“I don't blame you,” Celeste said, and moved forward to lay her head against his chest.

His arm came about her, holding her. “You're very forgiving,” he said. “Far more than I ever was. It was ages before I could get my head straight and forgive you for running out on me after I'd asked you to wait, and told you I loved you.”

“Told me?” She raised her head, but he dropped a quick, fierce kiss on her lips and then went on. “If that night meant nothing to you, if you could walk away from it with a cold little thank-you letter, then maybe Alec was right. Maybe you were a manipulative bitch, after all. And if I followed, I'd be inviting you to make me your tame lapdog forever, make me as miserable as you'd made him. As I thought you had.”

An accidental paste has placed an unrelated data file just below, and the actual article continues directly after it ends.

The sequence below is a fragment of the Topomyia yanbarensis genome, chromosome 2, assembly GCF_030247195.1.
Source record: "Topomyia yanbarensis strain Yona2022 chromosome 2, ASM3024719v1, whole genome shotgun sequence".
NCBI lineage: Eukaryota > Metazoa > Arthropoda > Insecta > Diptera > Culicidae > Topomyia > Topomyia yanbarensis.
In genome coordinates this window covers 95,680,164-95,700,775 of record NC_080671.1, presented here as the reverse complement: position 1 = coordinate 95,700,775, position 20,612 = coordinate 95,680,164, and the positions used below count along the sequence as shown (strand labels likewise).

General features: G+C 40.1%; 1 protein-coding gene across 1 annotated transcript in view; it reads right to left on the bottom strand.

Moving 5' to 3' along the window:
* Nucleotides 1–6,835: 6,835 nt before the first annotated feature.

“It wasn't that! I was terrified that it would be just the same as with Alec, only worse, because. . . because I'd never felt as deeply for him,” she finished. “And you'd be punishing me twice over—for what you thought I'd done to him, and because you despised me at the same time that you wanted me. I knew you felt guilty. It seemed an impossibly risky basis for a relationship. Eventually we'd destroy each other.” She caught at the lapels of his jacket. “And you
hadn't
said you loved me. Never!”

“I did! When I called you the next day! The last thing that I said to you was, ‘I love you.'”

“I didn't catch it. I was already putting down the phone.”